War of the Rebellion: Serial 015 Page 0704 OPERATIONS IN N. VA., W. VA., AND MD. Chapter XXIV.

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were soon place, in position to return the fire, and General Taylor was ordered with his command to the attack. After a spirited resistance this fragment of the Federal army retreated to Strasburg, and from thence made its escape through the mountains across the Potomac. A large amount of baggage fell into our hands at this point. Entire regiments, apparently in line of battle, had laid down their knapsacks and abandoned them.

Having become satisfied that the main body of Banks' army had already passed this point on its way to Winchester, our troops, which had been halted, moved on in pursuit in that direction. The large number of wagons loaded with stores and abandoned by the enemy between Middletown and Newtown plainly indicated his hurried retreat.

From the attack upon Front Royal up to the present moment every opposition had been borne down, and there was reason to believe, if Banks reached Winchester, it would be without a train, if not without an army; but in the midst of these hopes I was pained to see, as I am now to record the fact, that so many of Ashby's command, both cavalry and infantry, forgetful of their high trust as the advance of a pursuing army, deserted their colors, and abandoned themselves to pillage to such and extent as to make it necessary for that gallant officer to discontinue farther pursuit. The artillery, which had pushed on with energy to the vicinity of Newtown, found itself, from this discreditable conduct, without a proper support from either infantry or cavalry. This relaxation in the pursuit was unfortunate, as the enemy was encouraged by it to bring up, about two hours later, four pieces of artillery, which were planted on the northern skirt of Newtown and opened upon our batteries. Their fire was replied to by Captain Poague's two rifled guns with skill and accuracy.

When I overtook the advance it was thus held in check by the enemy's artillery. We were retarded until near dark, when the Federals retreated and the pursuit was renewed. As we advanced beyond Newtown the same profusion of abandoned Federal wagons loaded with stores met the eye; but we derived no benefit from this property, as the time lost during the disorder and pillage, before referred to, and the consequent delay of our advance at Newtown, enabled the enemy to make arrangements for burning them. Shortly after leaving Newtown the advance was fired upon by a body of the concealed enemy; but they were soon driven off by the Thirty-third Virginia Regiment (Colonel Neff) and the march resumed.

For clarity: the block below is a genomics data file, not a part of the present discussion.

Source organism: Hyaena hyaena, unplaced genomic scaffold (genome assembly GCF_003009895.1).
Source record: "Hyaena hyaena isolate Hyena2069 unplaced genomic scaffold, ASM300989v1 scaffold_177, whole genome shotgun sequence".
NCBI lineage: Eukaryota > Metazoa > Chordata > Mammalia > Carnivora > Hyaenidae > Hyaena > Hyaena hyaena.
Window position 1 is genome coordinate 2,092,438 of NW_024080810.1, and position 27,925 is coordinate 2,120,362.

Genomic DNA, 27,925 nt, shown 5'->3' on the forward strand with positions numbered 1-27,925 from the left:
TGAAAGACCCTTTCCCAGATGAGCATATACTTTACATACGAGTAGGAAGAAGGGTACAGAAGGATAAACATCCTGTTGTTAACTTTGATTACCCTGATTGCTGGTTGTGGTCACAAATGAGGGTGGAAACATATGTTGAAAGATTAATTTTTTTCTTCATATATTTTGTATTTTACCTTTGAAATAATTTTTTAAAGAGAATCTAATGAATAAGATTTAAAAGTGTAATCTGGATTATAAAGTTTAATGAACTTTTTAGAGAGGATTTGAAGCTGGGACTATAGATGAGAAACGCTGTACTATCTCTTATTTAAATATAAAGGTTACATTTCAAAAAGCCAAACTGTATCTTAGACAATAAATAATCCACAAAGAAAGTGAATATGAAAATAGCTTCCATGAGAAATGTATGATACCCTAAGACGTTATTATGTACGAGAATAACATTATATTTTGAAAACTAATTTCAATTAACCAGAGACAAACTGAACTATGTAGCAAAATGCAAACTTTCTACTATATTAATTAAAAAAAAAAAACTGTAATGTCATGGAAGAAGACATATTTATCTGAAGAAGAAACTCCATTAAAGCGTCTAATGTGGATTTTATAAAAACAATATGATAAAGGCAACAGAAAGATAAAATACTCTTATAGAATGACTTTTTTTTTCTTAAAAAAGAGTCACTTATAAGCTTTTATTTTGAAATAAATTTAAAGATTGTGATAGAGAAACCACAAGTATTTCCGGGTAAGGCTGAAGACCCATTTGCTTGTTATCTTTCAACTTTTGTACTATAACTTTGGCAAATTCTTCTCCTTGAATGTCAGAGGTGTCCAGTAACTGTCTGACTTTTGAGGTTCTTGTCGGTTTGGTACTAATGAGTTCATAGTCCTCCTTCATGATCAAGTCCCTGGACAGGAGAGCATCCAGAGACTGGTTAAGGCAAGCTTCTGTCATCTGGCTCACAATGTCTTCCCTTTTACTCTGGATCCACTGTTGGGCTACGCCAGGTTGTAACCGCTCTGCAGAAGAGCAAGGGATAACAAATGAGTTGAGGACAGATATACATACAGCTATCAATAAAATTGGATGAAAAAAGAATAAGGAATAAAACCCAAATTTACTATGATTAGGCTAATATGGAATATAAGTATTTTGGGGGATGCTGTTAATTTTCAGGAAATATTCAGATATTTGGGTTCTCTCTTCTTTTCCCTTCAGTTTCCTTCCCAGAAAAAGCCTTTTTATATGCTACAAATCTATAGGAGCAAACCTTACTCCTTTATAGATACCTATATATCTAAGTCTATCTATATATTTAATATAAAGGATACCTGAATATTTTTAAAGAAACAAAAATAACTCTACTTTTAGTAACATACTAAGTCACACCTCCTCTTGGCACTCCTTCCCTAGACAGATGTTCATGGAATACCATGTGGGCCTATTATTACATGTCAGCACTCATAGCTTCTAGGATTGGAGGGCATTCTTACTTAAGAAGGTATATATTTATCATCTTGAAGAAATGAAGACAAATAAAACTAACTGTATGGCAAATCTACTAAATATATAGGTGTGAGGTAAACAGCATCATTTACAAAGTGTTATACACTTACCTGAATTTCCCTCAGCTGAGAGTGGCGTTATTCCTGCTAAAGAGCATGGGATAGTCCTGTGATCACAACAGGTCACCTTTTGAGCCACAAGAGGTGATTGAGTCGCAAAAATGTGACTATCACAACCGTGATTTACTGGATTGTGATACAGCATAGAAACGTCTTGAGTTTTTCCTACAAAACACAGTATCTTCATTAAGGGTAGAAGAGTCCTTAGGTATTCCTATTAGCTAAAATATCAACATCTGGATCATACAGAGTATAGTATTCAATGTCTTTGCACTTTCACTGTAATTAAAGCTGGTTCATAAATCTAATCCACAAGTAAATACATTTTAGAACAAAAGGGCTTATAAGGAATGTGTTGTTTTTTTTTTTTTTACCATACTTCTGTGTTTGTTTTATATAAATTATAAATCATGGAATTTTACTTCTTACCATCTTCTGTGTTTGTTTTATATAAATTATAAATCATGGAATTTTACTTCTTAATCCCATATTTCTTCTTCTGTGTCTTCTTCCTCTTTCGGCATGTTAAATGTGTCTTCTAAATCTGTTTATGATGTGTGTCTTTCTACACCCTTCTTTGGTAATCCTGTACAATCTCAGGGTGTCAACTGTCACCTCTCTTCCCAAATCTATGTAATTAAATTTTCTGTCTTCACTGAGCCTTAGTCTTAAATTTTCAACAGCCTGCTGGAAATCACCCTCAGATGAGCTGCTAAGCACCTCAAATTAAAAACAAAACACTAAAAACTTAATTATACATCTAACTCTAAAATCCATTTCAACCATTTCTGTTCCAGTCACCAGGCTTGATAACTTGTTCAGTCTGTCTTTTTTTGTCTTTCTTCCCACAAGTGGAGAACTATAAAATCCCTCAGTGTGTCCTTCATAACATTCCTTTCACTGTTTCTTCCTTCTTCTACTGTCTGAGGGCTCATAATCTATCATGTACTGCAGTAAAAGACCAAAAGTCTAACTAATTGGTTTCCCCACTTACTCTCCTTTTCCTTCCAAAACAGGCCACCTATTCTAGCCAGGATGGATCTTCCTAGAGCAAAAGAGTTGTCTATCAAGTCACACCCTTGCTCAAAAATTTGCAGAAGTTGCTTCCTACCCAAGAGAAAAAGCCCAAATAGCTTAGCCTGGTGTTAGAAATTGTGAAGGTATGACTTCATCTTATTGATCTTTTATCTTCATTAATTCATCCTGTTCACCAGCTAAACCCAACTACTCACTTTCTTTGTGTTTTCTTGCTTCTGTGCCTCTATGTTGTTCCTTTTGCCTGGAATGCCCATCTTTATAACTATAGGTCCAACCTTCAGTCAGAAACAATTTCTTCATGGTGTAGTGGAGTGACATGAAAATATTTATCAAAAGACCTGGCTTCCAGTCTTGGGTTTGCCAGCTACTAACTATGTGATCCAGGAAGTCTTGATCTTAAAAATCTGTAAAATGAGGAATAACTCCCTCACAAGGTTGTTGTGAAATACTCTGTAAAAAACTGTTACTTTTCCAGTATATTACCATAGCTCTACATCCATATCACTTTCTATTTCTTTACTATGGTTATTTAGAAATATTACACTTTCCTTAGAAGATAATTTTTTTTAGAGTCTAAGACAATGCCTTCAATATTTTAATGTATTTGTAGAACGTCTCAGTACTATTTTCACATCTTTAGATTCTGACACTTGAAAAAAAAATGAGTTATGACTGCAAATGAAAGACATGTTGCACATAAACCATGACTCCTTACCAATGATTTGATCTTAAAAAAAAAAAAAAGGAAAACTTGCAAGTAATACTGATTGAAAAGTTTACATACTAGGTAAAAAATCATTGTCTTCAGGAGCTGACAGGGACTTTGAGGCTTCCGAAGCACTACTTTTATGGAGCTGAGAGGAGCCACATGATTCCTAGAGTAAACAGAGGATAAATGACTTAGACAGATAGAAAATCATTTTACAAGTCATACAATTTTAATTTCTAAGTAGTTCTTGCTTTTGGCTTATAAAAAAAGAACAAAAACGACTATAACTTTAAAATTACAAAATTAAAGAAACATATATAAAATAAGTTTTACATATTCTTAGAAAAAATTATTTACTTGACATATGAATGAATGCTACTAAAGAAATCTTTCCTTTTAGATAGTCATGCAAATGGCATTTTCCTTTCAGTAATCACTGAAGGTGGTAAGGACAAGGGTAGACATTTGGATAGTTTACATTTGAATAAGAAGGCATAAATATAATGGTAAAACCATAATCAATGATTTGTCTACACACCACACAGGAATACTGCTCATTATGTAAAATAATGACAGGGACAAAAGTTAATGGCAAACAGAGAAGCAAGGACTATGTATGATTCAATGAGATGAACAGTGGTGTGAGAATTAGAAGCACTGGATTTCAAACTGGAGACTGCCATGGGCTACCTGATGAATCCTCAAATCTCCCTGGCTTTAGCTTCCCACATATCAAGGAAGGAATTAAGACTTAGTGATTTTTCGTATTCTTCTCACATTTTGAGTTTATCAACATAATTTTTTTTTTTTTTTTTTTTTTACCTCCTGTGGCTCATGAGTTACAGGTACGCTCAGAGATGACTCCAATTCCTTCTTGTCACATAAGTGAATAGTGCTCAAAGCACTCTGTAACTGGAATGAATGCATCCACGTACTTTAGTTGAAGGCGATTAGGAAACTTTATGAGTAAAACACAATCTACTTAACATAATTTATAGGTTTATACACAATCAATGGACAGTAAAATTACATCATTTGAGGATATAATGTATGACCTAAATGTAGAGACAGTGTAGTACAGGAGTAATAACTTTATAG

On reaching Bartonsville another ambuscade from the right, left, and front was encountered, and heavy firing kept up for some time. In repelling this, the Twenty-seventh (Colonel Grigsby), Second (Colonel Allen), and Fifth Virginia Regiments (Colonel Baylor) acquitted themselves with credit. Skirmishing continued during the night, the enemy ambuscading from point to point. So important did I deem it to occupy before dawn the heights overlooking Winchester, that the advance continued to move forward until morning, notwithstanding the darkness and other obstacles to its progress. The other troops were permitted to halt for about an hour during the night.

In the mean time Major-General Ewell, with Trimble's brigade, the First Maryland Regimen,t and Steuart's cavalry, which had now joined him from Newtown, and Brockenbrough's and Courtney's batteries, was advancing to Winchester by the turnpike from Front Royal to that place, and had occupied a position about 3 miles from the town as early